North Carolina Biking Laws
With the passage of the Bicycle and Bikeway Act of 1974, North Carolina established the first state bicycle program in the nation, which quickly became a national model.
In North Carolina, a bicycle has the same legal status as a vehicle. This means that bicyclists have full rights and responsibilities on the roads, and are subject to the regulations governing the operation of a motor vehicle.
According to the North Carolina Department of Transportation (NCDOT.gov), North Carolina traffic laws require bicyclists to:
- Ride on the right in the same direction as other traffic
- Obey all traffic signs and signals
- Use hand signals to communicate intended movements
- Equip their bicycles with a front lamp visible from 300 feet and a rear reflector that is visible from 200 feet away when riding at night.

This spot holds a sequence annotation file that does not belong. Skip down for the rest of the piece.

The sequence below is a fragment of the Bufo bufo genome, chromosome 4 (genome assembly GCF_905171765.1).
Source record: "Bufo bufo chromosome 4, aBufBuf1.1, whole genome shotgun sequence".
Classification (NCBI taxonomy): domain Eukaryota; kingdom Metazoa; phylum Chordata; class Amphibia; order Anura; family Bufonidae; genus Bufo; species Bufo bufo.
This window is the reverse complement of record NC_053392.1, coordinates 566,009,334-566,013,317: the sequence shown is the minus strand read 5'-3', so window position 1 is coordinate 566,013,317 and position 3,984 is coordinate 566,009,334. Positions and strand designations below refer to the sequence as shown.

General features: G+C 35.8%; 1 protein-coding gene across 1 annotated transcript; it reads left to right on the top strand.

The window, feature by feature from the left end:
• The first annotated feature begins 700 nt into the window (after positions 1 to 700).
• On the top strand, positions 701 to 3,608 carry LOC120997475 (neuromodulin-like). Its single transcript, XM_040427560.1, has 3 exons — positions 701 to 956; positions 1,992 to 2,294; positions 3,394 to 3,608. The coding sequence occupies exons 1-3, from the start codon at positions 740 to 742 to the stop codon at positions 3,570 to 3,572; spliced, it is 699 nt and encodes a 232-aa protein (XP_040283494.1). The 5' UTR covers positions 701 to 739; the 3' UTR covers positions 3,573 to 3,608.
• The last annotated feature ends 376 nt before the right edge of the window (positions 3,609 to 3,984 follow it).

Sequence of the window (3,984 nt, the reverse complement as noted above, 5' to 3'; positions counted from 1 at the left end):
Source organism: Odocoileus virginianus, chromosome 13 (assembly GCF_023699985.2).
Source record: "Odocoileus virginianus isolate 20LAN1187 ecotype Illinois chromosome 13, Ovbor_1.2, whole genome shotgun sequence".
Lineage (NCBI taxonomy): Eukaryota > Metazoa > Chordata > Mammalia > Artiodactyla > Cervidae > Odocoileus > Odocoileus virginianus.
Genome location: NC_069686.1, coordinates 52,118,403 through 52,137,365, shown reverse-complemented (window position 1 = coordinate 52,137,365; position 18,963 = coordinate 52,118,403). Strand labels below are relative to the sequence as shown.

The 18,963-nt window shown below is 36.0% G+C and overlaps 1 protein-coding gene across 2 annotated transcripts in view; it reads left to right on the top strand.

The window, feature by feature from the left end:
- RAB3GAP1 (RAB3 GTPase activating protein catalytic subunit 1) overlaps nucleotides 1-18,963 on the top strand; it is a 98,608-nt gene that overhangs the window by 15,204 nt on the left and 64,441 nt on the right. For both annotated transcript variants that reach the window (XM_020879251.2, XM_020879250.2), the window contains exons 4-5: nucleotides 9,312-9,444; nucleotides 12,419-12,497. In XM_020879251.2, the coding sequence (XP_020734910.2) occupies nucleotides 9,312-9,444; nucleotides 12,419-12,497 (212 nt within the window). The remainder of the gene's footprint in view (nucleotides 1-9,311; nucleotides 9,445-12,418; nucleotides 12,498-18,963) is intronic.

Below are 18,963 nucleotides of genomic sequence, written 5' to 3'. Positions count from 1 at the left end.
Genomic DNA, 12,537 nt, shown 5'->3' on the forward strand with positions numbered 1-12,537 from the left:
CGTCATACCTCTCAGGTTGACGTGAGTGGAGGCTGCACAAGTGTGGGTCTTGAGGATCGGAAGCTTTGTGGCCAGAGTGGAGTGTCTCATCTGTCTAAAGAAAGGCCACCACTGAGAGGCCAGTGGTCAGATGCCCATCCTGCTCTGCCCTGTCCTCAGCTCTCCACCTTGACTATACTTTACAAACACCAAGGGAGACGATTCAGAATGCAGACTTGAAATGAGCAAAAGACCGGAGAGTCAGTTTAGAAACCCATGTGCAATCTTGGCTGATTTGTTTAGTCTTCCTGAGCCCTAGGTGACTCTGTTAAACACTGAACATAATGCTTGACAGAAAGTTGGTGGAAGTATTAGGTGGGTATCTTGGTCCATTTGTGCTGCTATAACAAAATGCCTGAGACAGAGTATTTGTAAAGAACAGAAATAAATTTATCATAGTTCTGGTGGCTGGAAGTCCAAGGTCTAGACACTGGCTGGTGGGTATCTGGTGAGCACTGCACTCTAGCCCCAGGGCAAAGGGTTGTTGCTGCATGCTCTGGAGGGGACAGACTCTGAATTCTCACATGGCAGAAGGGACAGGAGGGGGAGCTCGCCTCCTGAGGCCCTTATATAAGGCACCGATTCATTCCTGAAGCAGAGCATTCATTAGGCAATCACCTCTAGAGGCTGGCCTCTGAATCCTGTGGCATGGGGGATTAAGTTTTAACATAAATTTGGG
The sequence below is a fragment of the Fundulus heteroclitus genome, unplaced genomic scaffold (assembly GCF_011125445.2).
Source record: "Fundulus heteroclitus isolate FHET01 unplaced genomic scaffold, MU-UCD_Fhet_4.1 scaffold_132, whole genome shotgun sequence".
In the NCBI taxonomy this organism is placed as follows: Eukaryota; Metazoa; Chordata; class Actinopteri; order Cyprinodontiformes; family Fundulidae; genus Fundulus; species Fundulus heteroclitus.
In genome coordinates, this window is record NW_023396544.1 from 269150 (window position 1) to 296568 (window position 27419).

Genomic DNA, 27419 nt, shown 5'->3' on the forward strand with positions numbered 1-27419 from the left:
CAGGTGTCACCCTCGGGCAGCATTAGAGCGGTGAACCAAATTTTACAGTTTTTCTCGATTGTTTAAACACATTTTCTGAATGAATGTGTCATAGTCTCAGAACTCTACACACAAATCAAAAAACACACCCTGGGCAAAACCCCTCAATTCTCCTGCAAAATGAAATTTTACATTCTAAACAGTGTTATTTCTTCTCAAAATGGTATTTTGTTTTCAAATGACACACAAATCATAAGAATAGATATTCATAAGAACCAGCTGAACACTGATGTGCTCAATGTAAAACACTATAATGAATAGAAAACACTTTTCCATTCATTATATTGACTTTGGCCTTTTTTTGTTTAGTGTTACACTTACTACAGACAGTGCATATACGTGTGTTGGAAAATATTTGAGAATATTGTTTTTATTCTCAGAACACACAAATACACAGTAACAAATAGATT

- Yield the right-of-way and avoid collisions with pedestrians
- Pass to the left at least two feet away from the vehicle or bicycle they are passing
The Child Bicycle Safety Act of 2001 also requires the following:
- All bicycle operators under the age of 16 must wear a helmet on public roads, public paths, and public rights-of-way.
- All child passengers under 40 lbs. or 40 inches must be seated and secured in a child seat or bicycle trailer.
Bicycling on Interstate or fully controlled limited access highways, such as beltlines, is prohibited by policy, unless otherwise specified by action of the Board of Transportation. Currently, the only exception to the policy is the US 17 bridge over the Chowan River between Chowan and Bertie Counties.
In addition, bicyclists should not park bicycles on the main traveled portion of a highway or bridge outside municipal corporate limits.
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